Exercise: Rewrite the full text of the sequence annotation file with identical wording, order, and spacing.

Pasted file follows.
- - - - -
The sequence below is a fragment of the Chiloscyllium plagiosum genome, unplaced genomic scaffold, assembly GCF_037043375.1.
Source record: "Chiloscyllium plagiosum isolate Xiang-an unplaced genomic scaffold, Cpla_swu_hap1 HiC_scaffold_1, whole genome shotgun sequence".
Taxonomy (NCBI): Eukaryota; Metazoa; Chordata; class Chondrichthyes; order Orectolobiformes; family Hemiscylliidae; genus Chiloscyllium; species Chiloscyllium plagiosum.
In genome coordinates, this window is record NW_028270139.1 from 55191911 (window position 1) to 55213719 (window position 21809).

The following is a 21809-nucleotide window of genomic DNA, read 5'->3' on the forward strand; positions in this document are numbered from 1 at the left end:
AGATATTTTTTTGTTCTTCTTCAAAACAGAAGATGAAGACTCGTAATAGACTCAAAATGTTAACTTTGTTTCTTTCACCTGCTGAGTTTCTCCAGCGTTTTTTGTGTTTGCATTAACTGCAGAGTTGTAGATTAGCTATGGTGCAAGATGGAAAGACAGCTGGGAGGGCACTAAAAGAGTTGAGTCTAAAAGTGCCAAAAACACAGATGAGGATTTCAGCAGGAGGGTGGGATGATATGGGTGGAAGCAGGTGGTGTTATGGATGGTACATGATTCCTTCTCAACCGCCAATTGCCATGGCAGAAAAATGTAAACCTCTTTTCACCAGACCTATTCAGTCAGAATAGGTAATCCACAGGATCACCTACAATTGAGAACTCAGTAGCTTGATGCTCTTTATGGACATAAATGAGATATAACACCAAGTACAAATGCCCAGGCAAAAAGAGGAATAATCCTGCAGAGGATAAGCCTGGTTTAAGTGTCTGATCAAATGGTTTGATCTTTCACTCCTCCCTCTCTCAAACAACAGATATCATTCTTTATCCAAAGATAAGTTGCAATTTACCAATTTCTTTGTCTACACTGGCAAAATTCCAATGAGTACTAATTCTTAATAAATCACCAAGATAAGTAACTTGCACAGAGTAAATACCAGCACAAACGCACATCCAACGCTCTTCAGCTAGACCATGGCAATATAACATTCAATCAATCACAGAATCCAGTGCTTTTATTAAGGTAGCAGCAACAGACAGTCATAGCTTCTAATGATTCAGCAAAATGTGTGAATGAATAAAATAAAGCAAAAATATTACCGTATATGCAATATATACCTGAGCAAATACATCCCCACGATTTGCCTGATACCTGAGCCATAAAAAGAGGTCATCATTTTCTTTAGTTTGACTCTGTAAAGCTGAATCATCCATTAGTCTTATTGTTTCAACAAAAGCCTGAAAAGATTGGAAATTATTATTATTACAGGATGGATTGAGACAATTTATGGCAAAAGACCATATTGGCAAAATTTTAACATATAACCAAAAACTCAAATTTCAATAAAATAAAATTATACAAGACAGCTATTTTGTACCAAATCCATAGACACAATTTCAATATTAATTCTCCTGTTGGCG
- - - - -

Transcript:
The sequence below is a fragment of the Chiloscyllium plagiosum genome, unplaced genomic scaffold, assembly GCF_037043375.1.
Source record: "Chiloscyllium plagiosum isolate Xiang-an unplaced genomic scaffold, Cpla_swu_hap1 HiC_scaffold_1, whole genome shotgun sequence".
Taxonomy (NCBI): Eukaryota; Metazoa; Chordata; class Chondrichthyes; order Orectolobiformes; family Hemiscylliidae; genus Chiloscyllium; species Chiloscyllium plagiosum.
In genome coordinates, this window is record NW_028270139.1 from 55191911 (window position 1) to 55213719 (window position 21809).

The following is a 21809-nucleotide window of genomic DNA, read 5'->3' on the forward strand; positions in this document are numbered from 1 at the left end:
AGATATTTTTTTGTTCTTCTTCAAAACAGAAGATGAAGACTCGTAATAGACTCAAAATGTTAACTTTGTTTCTTTCACCTGCTGAGTTTCTCCAGCGTTTTTTGTGTTTGCATTAACTGCAGAGTTGTAGATTAGCTATGGTGCAAGATGGAAAGACAGCTGGGAGGGCACTAAAAGAGTTGAGTCTAAAAGTGCCAAAAACACAGATGAGGATTTCAGCAGGAGGGTGGGATGATATGGGTGGAAGCAGGTGGTGTTATGGATGGTACATGATTCCTTCTCAACCGCCAATTGCCATGGCAGAAAAATGTAAACCTCTTTTCACCAGACCTATTCAGTCAGAATAGGTAATCCACAGGATCACCTACAATTGAGAACTCAGTAGCTTGATGCTCTTTATGGACATAAATGAGATATAACACCAAGTACAAATGCCCAGGCAAAAAGAGGAATAATCCTGCAGAGGATAAGCCTGGTTTAAGTGTCTGATCAAATGGTTTGATCTTTCACTCCTCCCTCTCTCAAACAACAGATATCATTCTTTATCCAAAGATAAGTTGCAATTTACCAATTTCTTTGTCTACACTGGCAAAATTCCAATGAGTACTAATTCTTAATAAATCACCAAGATAAGTAACTTGCACAGAGTAAATACCAGCACAAACGCACATCCAACGCTCTTCAGCTAGACCATGGCAATATAACATTCAATCAATCACAGAATCCAGTGCTTTTATTAAGGTAGCAGCAACAGACAGTCATAGCTTCTAATGATTCAGCAAAATGTGTGAATGAATAAAATAAAGCAAAAATATTACCGTATATGCAATATATACCTGAGCAAATACATCCCCACGATTTGCCTGATACCTGAGCCATAAAAAGAGGTCATCATTTTCTTTAGTTTGACTCTGTAAAGCTGAATCATCCATTAGTCTTATTGTTTCAACAAAAGCCTGAAAAGATTGGAAATTATTATTATTACAGGATGGATTGAGACAATTTATGGCAAAAGACCATATTGGCAAAATTTTAACATATAACCAAAAACTCAAATTTCAATAAAATAAAATTATACAAGACAGCTATTTTGTACCAAATCCATAGACACAATTTCAATATTAATTCTCCTGTTGGCG